Time & Attendance
By Andie Burjek
Jan. 10, 2017
Lyndsey Morash was working at a long-hour, high-stress job in Boston in 2012. Meanwhile, she was also taking classes to become a certified yoga instructor. She soon started a business based on her experiences as an employee and a yoga enthusiast.
“I was working full-time and, after I finished my yoga training, I knew that I wanted to marry the two worlds: the corporate world and the wellness world,” said Morash.
She founded Chasing Nirvana, a mobile yoga studio that brings wellness to corporate offices, along with meditation and health coaching. She has a staff of instructors who have been properly trained, certified and insured so that an organization doesn’t have to do the background work.
Morash and her yoga business fit into the larger corporate wellness trend. Employers want to address emotional health and well-being, according to Stephanie Pronk, a senior vice president who leads Aon’s U.S. National Health Transformation Team. In the broad field of wellness, 83 percent of consumers said they needed the most support for emotional well-being, according to Aon’s 2016 Consumer Health Mindset Survey, which surveyed 2,320 consumers — including employees and dependents covered by employer health plans.
This broader interest in mental and emotional health initiatives can be partly explained by the generational aspect of the workplace, Pronk added.
“The millennial generation has much more depression than even the baby boomer generation,” said Pronk. “They’re going to need different ways of working through those issues, and the traditional ways that worked for baby boomers won’t work for millennials.”
Pronk said baby boomers are more likely to avoid acknowledging or discussing these problems than the younger generation, who have been around for certain medical advances and who are more open to tackling mental health issues. While some behavioral health systems and employee assistance programs were designed for older generations, they need to change to support new generations.
Bringing in things like yoga, mindfulness, meditation and resiliency training could help employees and organizations with emotional health, she added. It’s about organizational behavior, too, not just individual behavior.
“This is an area to watch. It’s on the cusp of starting to make some significant changes. It’s been a status quo industry for a while, but we’re seeing indications that it’s starting to change,” she said. “Some of that is demand. Some of it is recognition that the old tried-and-true approach to emotional health is not necessarily working. What can we do differently?”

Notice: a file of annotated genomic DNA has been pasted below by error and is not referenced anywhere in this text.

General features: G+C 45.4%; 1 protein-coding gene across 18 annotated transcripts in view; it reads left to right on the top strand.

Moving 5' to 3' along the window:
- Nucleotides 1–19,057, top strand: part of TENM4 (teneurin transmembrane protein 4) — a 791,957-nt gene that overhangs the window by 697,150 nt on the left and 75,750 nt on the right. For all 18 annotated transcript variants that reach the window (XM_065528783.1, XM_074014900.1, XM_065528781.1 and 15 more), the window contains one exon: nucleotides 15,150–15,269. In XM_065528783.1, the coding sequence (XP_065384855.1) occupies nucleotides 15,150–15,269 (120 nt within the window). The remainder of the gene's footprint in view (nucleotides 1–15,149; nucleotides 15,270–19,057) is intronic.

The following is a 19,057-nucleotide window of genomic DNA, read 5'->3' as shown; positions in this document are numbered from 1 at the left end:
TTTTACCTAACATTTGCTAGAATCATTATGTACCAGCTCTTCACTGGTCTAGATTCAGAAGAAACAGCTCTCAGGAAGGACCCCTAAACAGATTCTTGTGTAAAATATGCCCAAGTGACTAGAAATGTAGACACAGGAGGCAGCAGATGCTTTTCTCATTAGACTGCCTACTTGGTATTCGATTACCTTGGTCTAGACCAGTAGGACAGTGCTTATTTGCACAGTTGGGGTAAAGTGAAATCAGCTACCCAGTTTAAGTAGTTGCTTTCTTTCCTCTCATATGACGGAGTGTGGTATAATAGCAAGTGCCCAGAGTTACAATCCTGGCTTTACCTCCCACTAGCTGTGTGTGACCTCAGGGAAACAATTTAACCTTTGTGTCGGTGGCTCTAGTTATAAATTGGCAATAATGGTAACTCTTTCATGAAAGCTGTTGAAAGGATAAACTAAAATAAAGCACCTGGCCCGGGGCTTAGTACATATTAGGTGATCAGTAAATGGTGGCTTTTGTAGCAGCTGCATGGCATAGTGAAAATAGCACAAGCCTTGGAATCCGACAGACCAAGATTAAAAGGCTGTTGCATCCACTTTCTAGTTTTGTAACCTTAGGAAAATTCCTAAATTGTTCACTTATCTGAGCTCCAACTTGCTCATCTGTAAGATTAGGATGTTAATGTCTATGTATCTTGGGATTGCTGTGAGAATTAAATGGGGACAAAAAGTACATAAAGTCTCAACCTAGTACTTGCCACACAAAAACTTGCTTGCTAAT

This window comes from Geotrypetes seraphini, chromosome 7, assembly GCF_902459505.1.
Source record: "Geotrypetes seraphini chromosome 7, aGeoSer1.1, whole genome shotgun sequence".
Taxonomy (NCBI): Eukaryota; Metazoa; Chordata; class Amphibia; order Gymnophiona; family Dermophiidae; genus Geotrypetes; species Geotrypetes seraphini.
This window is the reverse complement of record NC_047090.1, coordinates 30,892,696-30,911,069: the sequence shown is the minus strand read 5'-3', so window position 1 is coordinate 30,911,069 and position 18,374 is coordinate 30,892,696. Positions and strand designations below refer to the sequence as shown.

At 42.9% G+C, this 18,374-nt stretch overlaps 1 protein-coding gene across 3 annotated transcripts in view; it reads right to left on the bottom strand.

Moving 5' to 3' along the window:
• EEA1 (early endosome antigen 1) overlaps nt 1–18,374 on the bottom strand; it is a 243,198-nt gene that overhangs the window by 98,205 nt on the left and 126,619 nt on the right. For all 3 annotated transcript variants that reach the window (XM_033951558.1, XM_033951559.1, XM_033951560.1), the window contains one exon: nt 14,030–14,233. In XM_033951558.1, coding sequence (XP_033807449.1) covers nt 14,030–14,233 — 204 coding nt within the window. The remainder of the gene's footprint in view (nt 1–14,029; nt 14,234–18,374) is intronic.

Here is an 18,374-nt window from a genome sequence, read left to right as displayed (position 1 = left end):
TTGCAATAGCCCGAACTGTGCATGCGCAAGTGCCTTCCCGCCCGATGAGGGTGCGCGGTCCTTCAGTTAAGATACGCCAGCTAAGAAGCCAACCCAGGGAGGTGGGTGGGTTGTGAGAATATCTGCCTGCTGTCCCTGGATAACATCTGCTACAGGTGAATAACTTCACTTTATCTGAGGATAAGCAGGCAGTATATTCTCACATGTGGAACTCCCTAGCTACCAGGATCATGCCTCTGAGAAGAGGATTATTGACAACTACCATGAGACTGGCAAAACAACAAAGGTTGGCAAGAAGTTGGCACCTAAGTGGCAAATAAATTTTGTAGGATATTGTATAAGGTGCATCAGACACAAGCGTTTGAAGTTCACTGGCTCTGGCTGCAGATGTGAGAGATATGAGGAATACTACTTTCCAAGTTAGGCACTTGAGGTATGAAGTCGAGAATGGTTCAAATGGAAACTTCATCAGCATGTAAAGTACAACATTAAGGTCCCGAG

It’s a great time to have ideas addressing emotional well-being, she added. “It’s not one thing, it’s a variety of things to meet individual needs.” Not everything will work for every person, but there’s a certain amount of trial and error to see what makes an impact.
Morash’s nook, yoga, is appealing to employers for several reasons. First, she and her team work with interested companies in the limited space they have to host classes. Second, participants don’t need much equipment. Third, they can get creative with pricing options. A company can pay for the whole class, interested employees can split the cost or the employer and employee can share the cost.
“Larger companies have the ability or the funds to put in a gym or use a management company to manage these things,” said Morash. “[But] Chasing Nirvana is there for the company that wants to give their employees wellness options but doesn’t have the funds to install a full-on gym.”
Yoga classes fit into the structure of an employee wellness program. One of Morash’s clients is the Pine Street Inn, an emergency shelter for homeless and displaced people. Last year the inn put together a formal wellness program, and yoga was one of the top options employees sought, said Jayne Hamilton, manager of benefits and employment at the Boston shelter.
Creatively enough, the inn provides incentives for yoga participants through “yoga bingo.” Everyone gets a bingo card and can cross off whatever the “yoga pose of the week” is if they’ve attended the class. The winner gets a prize.
About 10 employees overall are dedicated and go every week, making yoga one way to meet individuals’ needs. The participants “look forward to it because it’s a way for them to reduce stress and find balance in their day,” said Hamilton.
Meanwhile, in the vein of meeting others’ needs, Pine Street Inn also offer programs in stress reduction, mindfulness training and sleep workshops in its wellness program.
Andie Burjek is a Workforce associate editor. Comment below, or email at firstname.lastname@example.org. Follow Workforce on Twitter at @workforcenews.
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